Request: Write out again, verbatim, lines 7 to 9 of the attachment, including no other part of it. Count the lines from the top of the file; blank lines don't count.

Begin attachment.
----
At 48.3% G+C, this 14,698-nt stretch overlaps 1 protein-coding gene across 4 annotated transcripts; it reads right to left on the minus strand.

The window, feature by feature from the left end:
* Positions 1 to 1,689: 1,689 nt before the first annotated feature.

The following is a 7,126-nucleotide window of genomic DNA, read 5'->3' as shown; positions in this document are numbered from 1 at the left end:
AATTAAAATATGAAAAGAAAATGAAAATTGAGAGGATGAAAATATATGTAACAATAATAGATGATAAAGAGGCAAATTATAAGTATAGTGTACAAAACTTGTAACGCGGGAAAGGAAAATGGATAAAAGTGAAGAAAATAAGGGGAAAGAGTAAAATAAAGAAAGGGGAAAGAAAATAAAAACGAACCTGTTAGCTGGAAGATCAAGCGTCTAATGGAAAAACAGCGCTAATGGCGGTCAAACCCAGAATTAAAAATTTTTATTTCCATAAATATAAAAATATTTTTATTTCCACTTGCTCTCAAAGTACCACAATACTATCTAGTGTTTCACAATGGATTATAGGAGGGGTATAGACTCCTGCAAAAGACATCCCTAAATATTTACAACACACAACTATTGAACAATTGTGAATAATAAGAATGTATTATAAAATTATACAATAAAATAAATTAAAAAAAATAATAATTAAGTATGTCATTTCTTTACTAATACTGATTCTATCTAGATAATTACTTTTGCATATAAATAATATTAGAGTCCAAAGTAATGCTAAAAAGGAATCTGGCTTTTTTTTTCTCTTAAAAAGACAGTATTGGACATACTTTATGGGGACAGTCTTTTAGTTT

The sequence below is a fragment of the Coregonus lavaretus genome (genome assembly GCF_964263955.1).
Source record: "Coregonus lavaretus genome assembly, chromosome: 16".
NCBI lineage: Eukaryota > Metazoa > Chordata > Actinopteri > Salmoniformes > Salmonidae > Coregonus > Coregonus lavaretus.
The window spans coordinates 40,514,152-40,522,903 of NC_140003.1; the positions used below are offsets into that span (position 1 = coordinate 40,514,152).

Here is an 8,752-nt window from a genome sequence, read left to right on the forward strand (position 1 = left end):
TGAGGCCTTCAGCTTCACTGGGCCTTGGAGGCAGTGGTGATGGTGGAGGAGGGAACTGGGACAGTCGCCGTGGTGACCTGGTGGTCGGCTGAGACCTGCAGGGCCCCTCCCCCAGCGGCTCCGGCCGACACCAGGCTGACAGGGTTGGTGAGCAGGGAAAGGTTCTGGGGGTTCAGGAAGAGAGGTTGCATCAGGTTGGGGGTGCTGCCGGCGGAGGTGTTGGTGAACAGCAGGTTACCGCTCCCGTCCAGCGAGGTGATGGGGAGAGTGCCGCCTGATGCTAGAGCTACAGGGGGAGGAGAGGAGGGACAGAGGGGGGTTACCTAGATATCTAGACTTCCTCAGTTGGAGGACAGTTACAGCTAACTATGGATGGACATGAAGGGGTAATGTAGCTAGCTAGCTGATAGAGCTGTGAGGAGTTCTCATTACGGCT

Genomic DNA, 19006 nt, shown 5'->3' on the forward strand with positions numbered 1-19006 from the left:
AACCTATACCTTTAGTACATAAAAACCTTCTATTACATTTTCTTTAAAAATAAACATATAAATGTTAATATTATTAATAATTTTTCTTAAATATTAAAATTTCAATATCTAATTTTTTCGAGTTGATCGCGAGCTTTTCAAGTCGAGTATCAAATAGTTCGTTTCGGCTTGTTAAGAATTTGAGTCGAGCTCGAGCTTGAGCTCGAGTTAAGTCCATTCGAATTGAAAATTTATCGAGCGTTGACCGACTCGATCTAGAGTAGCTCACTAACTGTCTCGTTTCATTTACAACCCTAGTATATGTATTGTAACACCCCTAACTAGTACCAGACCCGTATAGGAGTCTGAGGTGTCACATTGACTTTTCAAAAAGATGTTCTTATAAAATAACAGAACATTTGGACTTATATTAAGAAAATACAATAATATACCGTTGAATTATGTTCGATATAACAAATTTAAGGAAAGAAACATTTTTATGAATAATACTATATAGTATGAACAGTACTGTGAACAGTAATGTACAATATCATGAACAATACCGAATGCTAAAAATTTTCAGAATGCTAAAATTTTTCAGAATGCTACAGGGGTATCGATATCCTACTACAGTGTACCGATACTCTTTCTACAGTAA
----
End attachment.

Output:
Source record: "Coregonus lavaretus genome assembly, chromosome: 16".
NCBI lineage: Eukaryota > Metazoa > Chordata > Actinopteri > Salmoniformes > Salmonidae > Coregonus > Coregonus lavaretus.
The window spans coordinates 40,514,152-40,522,903 of NC_140003.1; the positions used below are offsets into that span (position 1 = coordinate 40,514,152).